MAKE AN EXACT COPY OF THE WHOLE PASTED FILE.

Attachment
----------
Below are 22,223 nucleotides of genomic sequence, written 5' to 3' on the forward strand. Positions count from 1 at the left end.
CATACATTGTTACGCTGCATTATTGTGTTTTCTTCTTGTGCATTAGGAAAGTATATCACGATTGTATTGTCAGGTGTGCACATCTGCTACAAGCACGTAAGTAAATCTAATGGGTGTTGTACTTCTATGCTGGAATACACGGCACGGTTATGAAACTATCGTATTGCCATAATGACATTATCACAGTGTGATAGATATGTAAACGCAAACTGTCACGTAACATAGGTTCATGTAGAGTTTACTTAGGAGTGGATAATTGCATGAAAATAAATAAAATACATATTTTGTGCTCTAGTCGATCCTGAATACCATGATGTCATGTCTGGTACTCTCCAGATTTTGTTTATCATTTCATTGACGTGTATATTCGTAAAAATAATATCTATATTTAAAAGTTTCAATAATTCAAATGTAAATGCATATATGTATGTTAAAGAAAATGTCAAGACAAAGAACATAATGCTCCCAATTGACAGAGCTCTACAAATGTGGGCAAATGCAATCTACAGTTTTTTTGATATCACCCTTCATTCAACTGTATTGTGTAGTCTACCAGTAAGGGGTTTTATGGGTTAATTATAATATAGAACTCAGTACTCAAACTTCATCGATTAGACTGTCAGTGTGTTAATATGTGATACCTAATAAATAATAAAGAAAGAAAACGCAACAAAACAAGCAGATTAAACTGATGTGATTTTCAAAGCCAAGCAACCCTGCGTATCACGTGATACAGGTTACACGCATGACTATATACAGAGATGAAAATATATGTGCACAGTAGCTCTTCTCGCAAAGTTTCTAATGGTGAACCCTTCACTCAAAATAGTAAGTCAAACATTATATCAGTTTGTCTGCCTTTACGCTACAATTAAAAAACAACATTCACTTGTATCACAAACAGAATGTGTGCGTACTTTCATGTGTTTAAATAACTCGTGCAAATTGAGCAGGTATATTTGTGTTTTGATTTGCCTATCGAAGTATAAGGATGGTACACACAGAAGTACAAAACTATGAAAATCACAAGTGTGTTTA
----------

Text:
Below are 22,223 nucleotides of genomic sequence, written 5' to 3' on the forward strand. Positions count from 1 at the left end.
CATACATTGTTACGCTGCATTATTGTGTTTTCTTCTTGTGCATTAGGAAAGTATATCACGATTGTATTGTCAGGTGTGCACATCTGCTACAAGCACGTAAGTAAATCTAATGGGTGTTGTACTTCTATGCTGGAATACACGGCACGGTTATGAAACTATCGTATTGCCATAATGACATTATCACAGTGTGATAGATATGTAAACGCAAACTGTCACGTAACATAGGTTCATGTAGAGTTTACTTAGGAGTGGATAATTGCATGAAAATAAATAAAATACATATTTTGTGCTCTAGTCGATCCTGAATACCATGATGTCATGTCTGGTACTCTCCAGATTTTGTTTATCATTTCATTGACGTGTATATTCGTAAAAATAATATCTATATTTAAAAGTTTCAATAATTCAAATGTAAATGCATATATGTATGTTAAAGAAAATGTCAAGACAAAGAACATAATGCTCCCAATTGACAGAGCTCTACAAATGTGGGCAAATGCAATCTACAGTTTTTTTGATATCACCCTTCATTCAACTGTATTGTGTAGTCTACCAGTAAGGGGTTTTATGGGTTAATTATAATATAGAACTCAGTACTCAAACTTCATCGATTAGACTGTCAGTGTGTTAATATGTGATACCTAATAAATAATAAAGAAAGAAAACGCAACAAAACAAGCAGATTAAACTGATGTGATTTTCAAAGCCAAGCAACCCTGCGTATCACGTGATACAGGTTACACGCATGACTATATACAGAGATGAAAATATATGTGCACAGTAGCTCTTCTCGCAAAGTTTCTAATGGTGAACCCTTCACTCAAAATAGTAAGTCAAACATTATATCAGTTTGTCTGCCTTTACGCTACAATTAAAAAACAACATTCACTTGTATCACAAACAGAATGTGTGCGTACTTTCATGTGTTTAAATAACTCGTGCAAATTGAGCAGGTATATTTGTGTTTTGATTTGCCTATCGAAGTATAAGGATGGTACACACAGAAGTACAAAACTATGAAAATCACAAGTGTGTTTA